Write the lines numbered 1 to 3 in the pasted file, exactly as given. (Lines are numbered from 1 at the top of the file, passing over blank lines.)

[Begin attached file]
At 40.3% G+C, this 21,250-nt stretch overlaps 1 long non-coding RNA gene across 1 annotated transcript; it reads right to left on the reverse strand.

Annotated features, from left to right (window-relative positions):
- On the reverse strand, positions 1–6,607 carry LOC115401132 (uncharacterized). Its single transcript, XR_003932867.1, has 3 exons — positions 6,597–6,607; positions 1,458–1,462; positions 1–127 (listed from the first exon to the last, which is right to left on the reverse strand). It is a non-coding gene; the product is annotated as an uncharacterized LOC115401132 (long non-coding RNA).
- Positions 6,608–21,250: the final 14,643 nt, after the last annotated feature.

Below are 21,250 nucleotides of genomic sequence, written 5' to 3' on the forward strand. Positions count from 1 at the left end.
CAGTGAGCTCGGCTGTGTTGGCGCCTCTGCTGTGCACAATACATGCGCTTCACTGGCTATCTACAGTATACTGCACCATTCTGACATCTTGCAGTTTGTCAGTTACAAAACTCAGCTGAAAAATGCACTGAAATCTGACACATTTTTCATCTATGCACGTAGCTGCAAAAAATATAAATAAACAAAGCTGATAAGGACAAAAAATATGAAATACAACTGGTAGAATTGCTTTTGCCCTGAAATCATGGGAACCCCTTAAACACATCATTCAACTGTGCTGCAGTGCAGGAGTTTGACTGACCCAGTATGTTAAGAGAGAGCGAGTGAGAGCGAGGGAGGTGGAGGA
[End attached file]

At 40.3% G+C, this 21,250-nt stretch overlaps 1 long non-coding RNA gene across 1 annotated transcript; it reads right to left on the reverse strand.

Annotated features, from left to right (window-relative positions):
- On the reverse strand, positions 1–6,607 carry LOC115401132 (uncharacterized). Its single transcript, XR_003932867.1, has 3 exons — positions 6,597–6,607; positions 1,458–1,462; positions 1–127 (listed from the first exon to the last, which is right to left on the reverse strand). It is a non-coding gene; the product is annotated as an uncharacterized LOC115401132 (long non-coding RNA).